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Sound System Design Essentials ? Part 3

Most audio pros know that loudspeaker data can be used to predict important aspects of a sound system's performance at the drawing board stage of a project. But it's also possible to extend the concept to array design.

Most audio pros know that loudspeaker data can be used to predict important aspects of a sound system's performance at the drawing board stage of a project. But it's also possible to extend the concept to array design.

The array prediction process is embraced by some, shunned by others, and amazingly accurate when done within the limitations of data and prediction methods.

We need arrays because many venues cannot be covered adequately with a single loudspeaker. Yet implementing multiple loudspeakers can introduce a lot of problems. Ask any RF engineer what happens when you radiate radio waves into a space from two different antennas operating on the same frequency. His likely answer: “Drop outs. Don't do it.”

The same principles apply to loudspeaker arrays. When multiple antennas are used, either they are located in very close proximity to create a desired radiation pattern (such as the log periodic dipole often used with wireless mics) or they are spread out with minimum overlap to cover a large area (such as cell phone towers).

Loudspeaker arrays are like the first example. This seems easy until you consider that the ideal loudspeaker array must have the same radiation pattern for over 8 octaves, not at a single frequency. This means that the appropriate spacing for one octave band will be incorrect for another, forcing the array designer to vary loudspeaker placements and orientations as a function of frequency.

The tools for successful array design include array modeling software, accurate loudspeaker data, an understanding of the underlying physics, and an open mind. The last item is important, because array design is not intuitive. In fact, this is one place where following intuition alone can lead to disasters. The biggest mistake made in array design is assuming that the sound goes where the loudspeaker is pointed, and that all one must do to form an array is to cluster some loudspeakers and point them at different seats.

In this column in the May issue of Pro AV, I showed the coordinate system for how loudspeaker data is gathered and explained the far-field dependence of both the data and the predictions. Each loudspeaker is treated like a “point source with directivity” in order to cover modeling and SPL calculations. The larger the loudspeaker, the more difficult it is to get into the far-field for accurate measurements.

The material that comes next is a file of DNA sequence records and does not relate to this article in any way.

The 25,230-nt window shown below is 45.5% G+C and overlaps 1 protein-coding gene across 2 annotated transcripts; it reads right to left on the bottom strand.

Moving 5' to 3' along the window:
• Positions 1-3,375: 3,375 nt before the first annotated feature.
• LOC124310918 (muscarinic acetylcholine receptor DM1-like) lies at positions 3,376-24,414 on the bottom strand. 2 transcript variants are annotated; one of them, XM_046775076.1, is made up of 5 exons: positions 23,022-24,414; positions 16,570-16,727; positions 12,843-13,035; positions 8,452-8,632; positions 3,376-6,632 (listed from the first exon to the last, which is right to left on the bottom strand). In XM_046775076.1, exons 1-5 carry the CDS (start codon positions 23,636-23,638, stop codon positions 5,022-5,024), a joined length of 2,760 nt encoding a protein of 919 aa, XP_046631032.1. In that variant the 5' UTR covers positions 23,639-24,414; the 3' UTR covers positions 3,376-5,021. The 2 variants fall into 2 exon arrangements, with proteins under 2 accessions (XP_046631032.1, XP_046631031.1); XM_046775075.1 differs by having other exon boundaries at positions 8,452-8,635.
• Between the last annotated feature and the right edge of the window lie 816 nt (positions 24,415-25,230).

Arrays become especially problematic, because an array is really just a big loudspeaker made from smaller ones. In fact, arrays can be so large and the far-field so remote that it is not practical or even possible to measure full spherical data to describe their performance. The next best thing is to predict the performance using array modeling software.

Points to Ponder

There are several key factors in modeling arrays, and failure to consider them will result in inaccurate predictions.

First, each array element must be measured properly as an individual device, giving us our “point source with directivity.”

Second, the array elements must be positioned accurately relative to each other in the array. Modeling programs let each point source be placed at a unique XYZ coordinate. In the upper octave bands, even fractions of an inch can affect the predictions and performance. This hypersensitivity to positional accuracy affects the performance of the modeled array as well as that of the physical array. Your array will perform no better than the tolerances of the loudspeaker rigging and its aiming features. For these reasons, the highest octave band that can be predicted with reasonable accuracy is 8kHz.

Last, array predictions must include relative timing information between array elements. This is because the radiation pattern of the array is determined by the relative phase relationships between the individual elements, just like an antenna. When several “point sources” are placed in three-dimensional space, the result is a non-point source with an entirely different radiation pattern that is both frequency and distance-dependent.

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